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Boston, Mass., February 16, 1959. Hon. CARL VINSON, Chairman, Armed Services Committee, Washington, D.C.:
Approximately 1,000 members Boston Naval Shipyard Machinists, Lodge No. 634, urge your support in opposition to H.R. 3367 which would take away the power of Secretary of the Navy during wage surveys. Our present system very satisfactory to membership of 634,
CARL G. SANDBERG, Recording Secretary.
STATEMENT BY THOMAS G. WALTERS, OPERATIONS DIRECTOR, GOVERNMENT EMPLOYEES' COUNCIL, AFL-CIO
FEBRUARY 17, 1959. Hon. L. MENDEL RIVERS, Chairman, Subcommittee No. 3, House Armed Service Committee, House Office Building, Washington, D.O.
DEAR MR. CHAIRMAN AND MEMBERS OF SUBCOMMITTEE No. 3 ON H.R. 3367 : On behalf of the officers, delegates, and members of the Government Employees' Council I am delighted to appear and testify in opposition to H.R. 3367, which has for its purpose the repeal of the law of 1862 and grants to the Secretary of the Navy the authority to establish rates of wages for certain employees of naval activities.
By way of introduction I am Thomas G. Walters, operations directors of the Government Employees' Council AFL-CIO. The council is made up of 24 national and international unions and associations whose membership, in whole or in part, are Federal and postal employees and represents a membership in excess of one-half million.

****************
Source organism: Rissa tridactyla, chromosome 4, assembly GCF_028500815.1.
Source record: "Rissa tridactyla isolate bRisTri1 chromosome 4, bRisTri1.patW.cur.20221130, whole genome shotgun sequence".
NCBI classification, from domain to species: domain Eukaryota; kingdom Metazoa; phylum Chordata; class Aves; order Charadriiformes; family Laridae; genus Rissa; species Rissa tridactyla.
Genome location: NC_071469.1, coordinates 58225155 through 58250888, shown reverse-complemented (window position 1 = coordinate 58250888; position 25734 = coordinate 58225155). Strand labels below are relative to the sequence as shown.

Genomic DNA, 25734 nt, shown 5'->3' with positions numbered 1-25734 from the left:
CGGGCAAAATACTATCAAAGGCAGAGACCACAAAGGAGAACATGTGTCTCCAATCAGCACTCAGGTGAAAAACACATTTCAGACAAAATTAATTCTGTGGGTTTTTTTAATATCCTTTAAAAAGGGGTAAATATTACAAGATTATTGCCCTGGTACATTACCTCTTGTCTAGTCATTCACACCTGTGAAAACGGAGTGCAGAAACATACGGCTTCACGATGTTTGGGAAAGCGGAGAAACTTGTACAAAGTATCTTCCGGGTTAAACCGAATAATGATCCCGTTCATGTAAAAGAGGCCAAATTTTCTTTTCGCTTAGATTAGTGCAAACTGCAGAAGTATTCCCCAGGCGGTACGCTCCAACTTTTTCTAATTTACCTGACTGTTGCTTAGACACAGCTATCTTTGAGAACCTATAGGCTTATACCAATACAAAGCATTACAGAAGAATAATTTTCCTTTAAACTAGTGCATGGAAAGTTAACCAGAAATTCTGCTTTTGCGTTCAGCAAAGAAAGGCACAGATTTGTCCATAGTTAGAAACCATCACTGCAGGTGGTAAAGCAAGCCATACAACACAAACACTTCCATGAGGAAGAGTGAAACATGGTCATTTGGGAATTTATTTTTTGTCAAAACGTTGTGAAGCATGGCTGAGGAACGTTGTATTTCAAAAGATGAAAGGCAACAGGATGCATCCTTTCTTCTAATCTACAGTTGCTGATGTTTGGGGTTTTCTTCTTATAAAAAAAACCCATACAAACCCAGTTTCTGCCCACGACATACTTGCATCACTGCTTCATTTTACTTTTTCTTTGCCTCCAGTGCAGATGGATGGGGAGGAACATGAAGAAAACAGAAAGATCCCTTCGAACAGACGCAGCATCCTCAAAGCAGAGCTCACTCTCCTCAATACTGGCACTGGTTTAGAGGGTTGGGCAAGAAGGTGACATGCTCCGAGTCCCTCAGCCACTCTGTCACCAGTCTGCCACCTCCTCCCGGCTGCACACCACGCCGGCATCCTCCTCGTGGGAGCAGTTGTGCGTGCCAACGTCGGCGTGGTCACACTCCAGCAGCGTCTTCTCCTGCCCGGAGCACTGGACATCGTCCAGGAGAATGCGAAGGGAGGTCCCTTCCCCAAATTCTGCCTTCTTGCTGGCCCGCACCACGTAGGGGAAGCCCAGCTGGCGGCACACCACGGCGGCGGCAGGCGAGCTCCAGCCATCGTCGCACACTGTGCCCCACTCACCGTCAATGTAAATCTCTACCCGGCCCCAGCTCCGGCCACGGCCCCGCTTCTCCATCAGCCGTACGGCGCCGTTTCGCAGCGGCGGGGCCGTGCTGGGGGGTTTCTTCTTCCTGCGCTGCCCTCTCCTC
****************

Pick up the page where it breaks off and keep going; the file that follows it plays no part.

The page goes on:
First of all, Mr. Chairman, I would like to call to your attention, in our opinion if H.R. 3367 is enacted into law this committee would lose jurisdiction of this type of legislation, as it would be transferred to the Post Office and Civil Service Committees instead of the Armed Service Committees of the Congress.
We are of the definite opinion if H.R. 3367 is enacted into law it would be a major step in the direction of a central wage board and we are 100 percent opposed to the theory of a central wage board plan. We are of the opinion that this would be the first step in the direction of a central wage board, or commission being established to set not only the salaries of blue-collar workers but also the salaries of Federal and postal employees.
A comprehensive statement prepared by the affiliated groups of the Metal Trades Department and the Government Employees' Council, AFL-CIO, has been presented to this committee and, therefore, I am making my statement very short. I simply desire to be placed on red that in the Government Employees' Council we are united in our opinion that H.R. 3367 is bad legislation and should be defeated.
Appreciate the opportunity of appearing before this committee and trust that the recommendations of this subcommittee will be one of disapproval of H.R. 3367.
TESTIMONY OF GORDON M. FREEMAN, INTERNATIONAL PRESIDENT, INTERNATIONAL